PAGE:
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How Gas Patio Heaters Work

Patio heaters that are fuelled by LPG produce radiant heat. LPG (liquid petroleum gas) cylinders are connected via an approved LPG gas regulator. The regulator is specifically designed to control the flow of gas from the LPG cylinder to the burner. Regulators in the UK are available to fit propane cylinders operating at 37mbar and butane cylinders operating at 28mbar. The regulator maintains the correct flow entering the burner chamber. The regulator will be connected from the cylinder via a LPG high pressure hose which in turn is connected to the gas burner.
Older gas patio heaters operate by lighting a pilot light fired via the piezo ignitor before firing the main gas chamber. Newer patio heater gas valves operate on a continuous pilot system called a 'pulse pilot'. Both system require the thermocouple to reach the required temperature before firing the gas chamber. Thermocouples control the level of heat and allow patio heaters to turn up the heat or lower. A thermocouple is connected to the back of the gas control valve and linked to an electromagnetic valve that sends a signal to open or close the gas control valve. The seating within the gas control valve will open sufficiently for the pilot to light and heat the thermocouple. Providing the thermocouple is working OK the gas control valve seating will open to allow the full chambers to light in the burner.
The gas control valve will be connected to a flame failure device and if fitted a tilt switch. The tilt switch is designed to shut the gas supply off should the heater tilt or fall over by more than 30 degrees.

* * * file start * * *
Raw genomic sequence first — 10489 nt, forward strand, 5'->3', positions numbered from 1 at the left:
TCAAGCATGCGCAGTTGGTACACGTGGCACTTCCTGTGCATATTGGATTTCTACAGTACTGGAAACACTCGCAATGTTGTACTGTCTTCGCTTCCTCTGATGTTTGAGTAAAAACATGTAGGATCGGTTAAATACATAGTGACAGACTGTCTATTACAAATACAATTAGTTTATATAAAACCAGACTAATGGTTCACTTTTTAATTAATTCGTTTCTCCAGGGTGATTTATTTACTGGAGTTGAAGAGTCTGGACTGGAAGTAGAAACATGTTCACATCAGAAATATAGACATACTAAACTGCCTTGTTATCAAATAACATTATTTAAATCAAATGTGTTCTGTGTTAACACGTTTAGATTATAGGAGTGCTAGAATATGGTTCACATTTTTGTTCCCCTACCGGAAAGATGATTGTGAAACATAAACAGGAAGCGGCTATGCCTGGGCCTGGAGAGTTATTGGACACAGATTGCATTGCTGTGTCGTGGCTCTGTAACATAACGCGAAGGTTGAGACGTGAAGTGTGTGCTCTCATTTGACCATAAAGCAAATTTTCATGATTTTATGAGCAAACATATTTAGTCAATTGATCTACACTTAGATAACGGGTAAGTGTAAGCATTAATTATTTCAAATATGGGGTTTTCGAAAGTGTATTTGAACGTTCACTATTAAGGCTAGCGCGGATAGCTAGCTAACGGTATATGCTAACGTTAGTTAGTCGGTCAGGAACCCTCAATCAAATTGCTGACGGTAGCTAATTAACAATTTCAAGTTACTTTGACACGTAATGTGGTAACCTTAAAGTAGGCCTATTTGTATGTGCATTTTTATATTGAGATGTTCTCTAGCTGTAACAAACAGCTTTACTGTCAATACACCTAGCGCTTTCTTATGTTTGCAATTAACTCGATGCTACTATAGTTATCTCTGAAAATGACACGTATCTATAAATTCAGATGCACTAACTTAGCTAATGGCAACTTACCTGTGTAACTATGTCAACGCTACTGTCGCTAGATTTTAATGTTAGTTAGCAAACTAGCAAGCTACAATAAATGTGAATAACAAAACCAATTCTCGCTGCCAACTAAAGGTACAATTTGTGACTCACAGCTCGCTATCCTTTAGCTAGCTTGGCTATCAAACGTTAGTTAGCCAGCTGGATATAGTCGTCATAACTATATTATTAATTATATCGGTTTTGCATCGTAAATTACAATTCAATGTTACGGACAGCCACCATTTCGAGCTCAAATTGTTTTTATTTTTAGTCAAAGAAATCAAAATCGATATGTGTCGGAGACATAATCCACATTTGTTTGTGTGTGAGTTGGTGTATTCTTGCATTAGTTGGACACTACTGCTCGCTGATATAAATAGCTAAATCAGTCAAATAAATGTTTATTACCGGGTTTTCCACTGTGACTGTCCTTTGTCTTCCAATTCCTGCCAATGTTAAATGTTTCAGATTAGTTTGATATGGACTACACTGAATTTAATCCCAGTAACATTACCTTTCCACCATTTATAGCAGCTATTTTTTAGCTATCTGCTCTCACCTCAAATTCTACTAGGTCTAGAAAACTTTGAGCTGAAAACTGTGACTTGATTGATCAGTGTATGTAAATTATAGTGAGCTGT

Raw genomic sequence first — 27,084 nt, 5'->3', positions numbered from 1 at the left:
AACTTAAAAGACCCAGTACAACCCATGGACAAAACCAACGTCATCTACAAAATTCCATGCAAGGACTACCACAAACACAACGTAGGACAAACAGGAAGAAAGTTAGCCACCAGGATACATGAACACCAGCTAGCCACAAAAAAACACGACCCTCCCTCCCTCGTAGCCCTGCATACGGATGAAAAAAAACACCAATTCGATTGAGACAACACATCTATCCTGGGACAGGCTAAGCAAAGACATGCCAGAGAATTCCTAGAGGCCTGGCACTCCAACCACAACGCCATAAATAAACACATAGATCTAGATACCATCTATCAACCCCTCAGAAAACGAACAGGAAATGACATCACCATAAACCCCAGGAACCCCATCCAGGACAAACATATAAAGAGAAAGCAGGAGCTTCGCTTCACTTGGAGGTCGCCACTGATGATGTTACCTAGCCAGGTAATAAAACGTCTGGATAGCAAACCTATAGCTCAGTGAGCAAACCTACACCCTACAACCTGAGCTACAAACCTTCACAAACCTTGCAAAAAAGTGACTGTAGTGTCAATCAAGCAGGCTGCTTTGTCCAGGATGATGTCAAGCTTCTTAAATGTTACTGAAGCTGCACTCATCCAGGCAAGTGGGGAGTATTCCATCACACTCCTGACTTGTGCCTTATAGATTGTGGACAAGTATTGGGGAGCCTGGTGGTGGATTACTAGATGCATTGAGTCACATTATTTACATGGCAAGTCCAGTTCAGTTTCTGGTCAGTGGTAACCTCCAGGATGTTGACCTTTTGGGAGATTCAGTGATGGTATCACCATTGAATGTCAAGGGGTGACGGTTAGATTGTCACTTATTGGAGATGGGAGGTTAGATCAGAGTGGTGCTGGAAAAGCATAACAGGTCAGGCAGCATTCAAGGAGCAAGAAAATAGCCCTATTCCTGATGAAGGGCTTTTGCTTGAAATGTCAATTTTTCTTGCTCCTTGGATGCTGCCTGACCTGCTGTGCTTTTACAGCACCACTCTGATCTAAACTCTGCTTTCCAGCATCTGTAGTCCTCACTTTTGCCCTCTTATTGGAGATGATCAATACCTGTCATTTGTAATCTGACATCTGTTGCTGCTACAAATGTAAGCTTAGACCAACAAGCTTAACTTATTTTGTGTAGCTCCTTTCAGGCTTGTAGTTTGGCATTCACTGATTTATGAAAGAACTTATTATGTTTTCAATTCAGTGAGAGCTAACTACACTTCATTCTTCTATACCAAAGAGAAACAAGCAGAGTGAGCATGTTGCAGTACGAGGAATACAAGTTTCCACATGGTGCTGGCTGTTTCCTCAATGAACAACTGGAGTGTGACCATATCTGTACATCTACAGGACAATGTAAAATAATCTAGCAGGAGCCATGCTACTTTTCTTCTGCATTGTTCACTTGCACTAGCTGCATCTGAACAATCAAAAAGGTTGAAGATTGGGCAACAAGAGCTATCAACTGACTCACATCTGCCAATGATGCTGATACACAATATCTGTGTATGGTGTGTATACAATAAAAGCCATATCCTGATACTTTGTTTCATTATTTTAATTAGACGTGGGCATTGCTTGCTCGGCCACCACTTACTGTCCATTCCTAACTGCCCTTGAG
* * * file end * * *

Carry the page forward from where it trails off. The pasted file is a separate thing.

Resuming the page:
Gas burners are measured in BTU/h - British Thermal Unit. Radiant heat produced by the burner is reflected towards the ground via the reflector.
The height and size of the reflector is designed to force radiant heat downwards heating a large area below, typically around 6 metres. To work efficiently the height of patio heaters will be a minimum 2 metres with a reflector size of 80cm minimum. Radiant heat is a form of energy that heats objects through a process called conversion without having to heat the air between. Radiant heat is also called infrared energy or IR. The electromagnetic spectrum is divided into three segments by wavelength, measured in microns or micrometers (a micron = 1/1,000,000 of a meter): 0.076 to 1.5 microns = near or close; 1.5 to 5.6 = middle or intermediate; 5.6 to 1000 = far or long wave infrared. Patio heaters produce the same natural heating effect of the sun.
Most of the energy produced by the sun is within the infrared segment of the spectrum. The atmosphere allows infrared rays within 7 to 14 micron ranges to safely reach the surface of the earth. When the earth is warmed it radiates infrared rays within 7 to 14 micron bands.
Gas patio heaters feel just like the sun, warming people and objects, while not wasting valuable energy trying to heat air. The infrared heat will provide warmth much like the sun’s gentle waves but without the harmful UV rays.

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